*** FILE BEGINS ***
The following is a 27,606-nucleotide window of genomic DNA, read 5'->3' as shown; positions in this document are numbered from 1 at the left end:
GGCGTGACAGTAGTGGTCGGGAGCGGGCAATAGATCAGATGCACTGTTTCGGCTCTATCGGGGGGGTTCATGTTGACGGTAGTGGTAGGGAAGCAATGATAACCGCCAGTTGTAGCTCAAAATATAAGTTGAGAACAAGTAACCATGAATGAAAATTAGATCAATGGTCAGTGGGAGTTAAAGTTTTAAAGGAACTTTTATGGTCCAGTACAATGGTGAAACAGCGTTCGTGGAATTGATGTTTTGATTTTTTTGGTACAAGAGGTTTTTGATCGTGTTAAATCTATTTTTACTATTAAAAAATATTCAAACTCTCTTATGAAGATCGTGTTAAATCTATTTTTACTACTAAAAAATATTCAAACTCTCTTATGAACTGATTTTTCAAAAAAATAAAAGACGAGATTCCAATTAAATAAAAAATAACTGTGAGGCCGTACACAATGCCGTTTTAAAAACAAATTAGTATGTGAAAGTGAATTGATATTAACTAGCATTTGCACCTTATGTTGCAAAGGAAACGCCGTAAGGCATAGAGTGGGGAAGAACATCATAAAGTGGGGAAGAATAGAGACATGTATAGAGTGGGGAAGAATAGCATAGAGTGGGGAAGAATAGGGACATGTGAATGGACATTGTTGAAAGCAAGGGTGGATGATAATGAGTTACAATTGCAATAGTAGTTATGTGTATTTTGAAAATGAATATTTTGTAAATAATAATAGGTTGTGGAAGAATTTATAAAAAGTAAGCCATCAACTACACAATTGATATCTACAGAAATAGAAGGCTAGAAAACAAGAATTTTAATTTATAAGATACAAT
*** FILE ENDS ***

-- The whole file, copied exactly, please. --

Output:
The following is a 27,606-nucleotide window of genomic DNA, read 5'->3' as shown; positions in this document are numbered from 1 at the left end:
GGCGTGACAGTAGTGGTCGGGAGCGGGCAATAGATCAGATGCACTGTTTCGGCTCTATCGGGGGGGTTCATGTTGACGGTAGTGGTAGGGAAGCAATGATAACCGCCAGTTGTAGCTCAAAATATAAGTTGAGAACAAGTAACCATGAATGAAAATTAGATCAATGGTCAGTGGGAGTTAAAGTTTTAAAGGAACTTTTATGGTCCAGTACAATGGTGAAACAGCGTTCGTGGAATTGATGTTTTGATTTTTTTGGTACAAGAGGTTTTTGATCGTGTTAAATCTATTTTTACTATTAAAAAATATTCAAACTCTCTTATGAAGATCGTGTTAAATCTATTTTTACTACTAAAAAATATTCAAACTCTCTTATGAACTGATTTTTCAAAAAAATAAAAGACGAGATTCCAATTAAATAAAAAATAACTGTGAGGCCGTACACAATGCCGTTTTAAAAACAAATTAGTATGTGAAAGTGAATTGATATTAACTAGCATTTGCACCTTATGTTGCAAAGGAAACGCCGTAAGGCATAGAGTGGGGAAGAACATCATAAAGTGGGGAAGAATAGAGACATGTATAGAGTGGGGAAGAATAGCATAGAGTGGGGAAGAATAGGGACATGTGAATGGACATTGTTGAAAGCAAGGGTGGATGATAATGAGTTACAATTGCAATAGTAGTTATGTGTATTTTGAAAATGAATATTTTGTAAATAATAATAGGTTGTGGAAGAATTTATAAAAAGTAAGCCATCAACTACACAATTGATATCTACAGAAATAGAAGGCTAGAAAACAAGAATTTTAATTTATAAGATACAAT